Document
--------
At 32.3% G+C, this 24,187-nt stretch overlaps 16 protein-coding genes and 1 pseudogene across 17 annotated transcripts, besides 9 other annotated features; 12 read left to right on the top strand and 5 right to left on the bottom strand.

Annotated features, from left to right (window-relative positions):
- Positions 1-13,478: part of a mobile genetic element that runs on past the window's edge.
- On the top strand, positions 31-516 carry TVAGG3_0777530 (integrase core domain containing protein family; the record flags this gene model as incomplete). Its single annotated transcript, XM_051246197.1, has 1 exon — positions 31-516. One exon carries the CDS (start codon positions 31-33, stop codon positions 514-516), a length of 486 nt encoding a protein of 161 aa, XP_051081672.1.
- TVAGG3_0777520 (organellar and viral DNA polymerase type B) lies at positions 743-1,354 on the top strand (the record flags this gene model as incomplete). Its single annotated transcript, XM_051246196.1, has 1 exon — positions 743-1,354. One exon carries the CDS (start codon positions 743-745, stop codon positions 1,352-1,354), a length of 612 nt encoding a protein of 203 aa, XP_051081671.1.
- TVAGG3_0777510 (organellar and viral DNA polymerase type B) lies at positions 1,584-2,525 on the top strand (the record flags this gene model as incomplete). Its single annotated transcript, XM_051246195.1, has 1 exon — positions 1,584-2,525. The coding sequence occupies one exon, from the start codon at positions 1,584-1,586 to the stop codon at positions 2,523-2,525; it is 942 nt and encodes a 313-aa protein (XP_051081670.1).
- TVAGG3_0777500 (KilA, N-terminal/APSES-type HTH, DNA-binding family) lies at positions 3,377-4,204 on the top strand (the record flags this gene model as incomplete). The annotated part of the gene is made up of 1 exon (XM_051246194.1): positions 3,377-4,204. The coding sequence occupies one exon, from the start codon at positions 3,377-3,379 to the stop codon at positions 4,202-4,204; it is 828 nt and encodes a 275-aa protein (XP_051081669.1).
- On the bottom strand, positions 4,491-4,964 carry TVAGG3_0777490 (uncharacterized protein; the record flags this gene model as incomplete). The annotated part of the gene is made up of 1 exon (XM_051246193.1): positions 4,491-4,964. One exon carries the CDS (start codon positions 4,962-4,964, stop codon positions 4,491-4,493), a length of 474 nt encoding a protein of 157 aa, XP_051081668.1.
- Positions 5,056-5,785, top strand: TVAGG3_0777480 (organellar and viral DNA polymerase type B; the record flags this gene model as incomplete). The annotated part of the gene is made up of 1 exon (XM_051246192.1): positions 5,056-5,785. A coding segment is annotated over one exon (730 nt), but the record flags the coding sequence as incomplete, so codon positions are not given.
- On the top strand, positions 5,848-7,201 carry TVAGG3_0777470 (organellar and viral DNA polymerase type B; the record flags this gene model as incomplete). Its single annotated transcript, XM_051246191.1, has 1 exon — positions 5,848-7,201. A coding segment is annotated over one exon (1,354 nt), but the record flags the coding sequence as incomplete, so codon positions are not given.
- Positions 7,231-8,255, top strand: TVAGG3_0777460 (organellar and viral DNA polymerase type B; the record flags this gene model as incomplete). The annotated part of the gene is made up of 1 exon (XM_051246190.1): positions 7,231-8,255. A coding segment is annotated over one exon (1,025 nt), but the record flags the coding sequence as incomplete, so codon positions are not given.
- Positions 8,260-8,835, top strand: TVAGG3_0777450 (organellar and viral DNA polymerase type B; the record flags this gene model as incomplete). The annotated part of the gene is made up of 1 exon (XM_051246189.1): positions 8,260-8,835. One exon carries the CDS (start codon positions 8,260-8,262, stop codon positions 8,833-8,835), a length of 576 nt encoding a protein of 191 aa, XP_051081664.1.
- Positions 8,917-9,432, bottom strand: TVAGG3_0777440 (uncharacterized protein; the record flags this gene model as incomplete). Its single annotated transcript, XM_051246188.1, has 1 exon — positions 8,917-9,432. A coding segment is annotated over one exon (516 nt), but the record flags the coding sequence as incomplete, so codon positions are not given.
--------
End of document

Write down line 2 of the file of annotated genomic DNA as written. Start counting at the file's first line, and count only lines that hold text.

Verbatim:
Annotated features, from left to right (window-relative positions):